A Debate With Scalia
Staff, U.S. News & World Report, Feb. 16, 2016
Supreme Court Justice Antonin Scalia passed away on Saturday in Texas at the age of 79. In 1982, Scalia, who was a professor of law at the University of Chicago at the time, participated in a U.S. News debate about the Freedom of Information Act, explaining why he favored cutting access to government data. New York Times columnist William Safire would later write that the Q&A segment "focused White House attention on" Scalia, helping him get a federal judgeship and aiding what Safire called Scalia's "meteoric rise to contention for the next High Court vacancy."
Why do you feel that the Freedom of Information Act should be cut back?
The Freedom of Information Act – or, more specifically, the 1974 amendments to the act – came out of an era of exuberant, single-minded pursuit of individual objectives. We are now discovering that such tunnel-vision zeal – whether directed toward the environment or automobile safety or freedom of information – is indulged at excessive cost to other important objectives. It is time to remedy the excesses in the 1974 amendments, while not gutting the law or turning away from the desirable goal of freedom of information.
What are some of the changes needed?
For one thing, persons or corporations requesting information under the Freedom of Information Act should pay a larger proportion of the taxpayers' cost of supplying it. I know of one horrible example in which a single request cost the government over $400,000. To say that the government's files should not be kept secret from its citizens is not to say that the government should become the world's largest free library reference service.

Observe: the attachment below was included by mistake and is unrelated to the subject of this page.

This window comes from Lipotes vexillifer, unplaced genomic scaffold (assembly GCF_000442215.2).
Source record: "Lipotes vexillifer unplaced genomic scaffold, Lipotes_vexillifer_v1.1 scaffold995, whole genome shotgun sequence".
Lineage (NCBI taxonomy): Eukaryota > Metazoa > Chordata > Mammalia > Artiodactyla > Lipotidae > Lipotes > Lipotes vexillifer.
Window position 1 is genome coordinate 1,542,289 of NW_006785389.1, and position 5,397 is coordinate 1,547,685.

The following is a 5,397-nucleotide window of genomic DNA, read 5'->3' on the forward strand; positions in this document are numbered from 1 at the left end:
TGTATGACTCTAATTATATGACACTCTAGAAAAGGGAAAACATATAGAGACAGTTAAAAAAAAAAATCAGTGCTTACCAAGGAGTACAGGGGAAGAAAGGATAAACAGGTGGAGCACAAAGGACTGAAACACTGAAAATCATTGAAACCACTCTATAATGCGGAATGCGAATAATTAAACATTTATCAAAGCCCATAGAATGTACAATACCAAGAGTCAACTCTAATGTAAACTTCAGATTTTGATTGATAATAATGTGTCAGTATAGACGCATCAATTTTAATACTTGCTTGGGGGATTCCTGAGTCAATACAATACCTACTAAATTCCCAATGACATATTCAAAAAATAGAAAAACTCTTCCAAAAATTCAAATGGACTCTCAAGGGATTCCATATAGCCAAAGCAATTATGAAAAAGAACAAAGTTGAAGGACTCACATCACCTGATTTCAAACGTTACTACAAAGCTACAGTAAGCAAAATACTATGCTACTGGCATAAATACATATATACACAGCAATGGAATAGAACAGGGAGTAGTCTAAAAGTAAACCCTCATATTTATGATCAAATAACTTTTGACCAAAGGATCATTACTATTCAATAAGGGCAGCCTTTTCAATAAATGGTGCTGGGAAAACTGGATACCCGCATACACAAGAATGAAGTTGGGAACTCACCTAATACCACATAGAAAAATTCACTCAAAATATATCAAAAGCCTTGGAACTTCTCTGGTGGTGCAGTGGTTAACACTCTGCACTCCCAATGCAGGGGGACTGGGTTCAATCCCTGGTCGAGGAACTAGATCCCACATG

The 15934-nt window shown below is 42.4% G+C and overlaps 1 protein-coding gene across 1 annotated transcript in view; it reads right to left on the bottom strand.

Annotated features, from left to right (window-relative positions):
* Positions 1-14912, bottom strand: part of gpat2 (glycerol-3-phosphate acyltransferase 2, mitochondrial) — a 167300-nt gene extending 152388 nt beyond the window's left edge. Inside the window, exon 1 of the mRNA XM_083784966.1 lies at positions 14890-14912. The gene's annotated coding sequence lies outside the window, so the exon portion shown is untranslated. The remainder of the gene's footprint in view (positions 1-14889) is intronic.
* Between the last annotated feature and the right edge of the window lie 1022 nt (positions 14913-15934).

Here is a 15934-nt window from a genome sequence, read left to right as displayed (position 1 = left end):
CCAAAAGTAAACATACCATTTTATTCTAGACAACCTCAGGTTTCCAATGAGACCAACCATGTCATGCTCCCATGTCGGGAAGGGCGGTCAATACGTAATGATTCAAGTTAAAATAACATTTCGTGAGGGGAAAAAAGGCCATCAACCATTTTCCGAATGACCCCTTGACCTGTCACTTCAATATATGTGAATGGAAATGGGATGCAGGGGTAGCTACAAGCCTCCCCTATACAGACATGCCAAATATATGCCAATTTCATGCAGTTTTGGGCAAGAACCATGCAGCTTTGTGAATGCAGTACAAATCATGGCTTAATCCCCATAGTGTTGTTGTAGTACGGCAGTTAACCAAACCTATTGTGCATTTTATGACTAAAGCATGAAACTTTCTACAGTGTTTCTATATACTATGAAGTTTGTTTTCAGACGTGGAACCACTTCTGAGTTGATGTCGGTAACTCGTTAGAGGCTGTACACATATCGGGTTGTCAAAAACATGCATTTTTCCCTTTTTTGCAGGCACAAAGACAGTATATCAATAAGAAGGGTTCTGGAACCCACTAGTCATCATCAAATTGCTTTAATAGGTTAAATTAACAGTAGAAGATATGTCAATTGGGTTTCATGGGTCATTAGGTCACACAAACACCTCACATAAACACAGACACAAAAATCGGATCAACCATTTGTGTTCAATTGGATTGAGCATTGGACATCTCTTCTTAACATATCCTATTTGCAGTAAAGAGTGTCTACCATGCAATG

Another change needed is in the area of law enforcement and national security. Currently, material in investigative files can be withheld only if one of a number of quite narrow conditions are met. Law-enforcement officers and national-security officials have found those conditions inadequate. Many requests are made by felons with the explicit intention of finding out the names of informants.
My major objection, though, has to do with information about private institutions. When the act was passed, it was seen as a means of revealing what the government was doing, for the benefit of the public at large. But in operation, it has been used largely as a means of revealing what private companies are doing, for the benefit of their adversaries and competitors.
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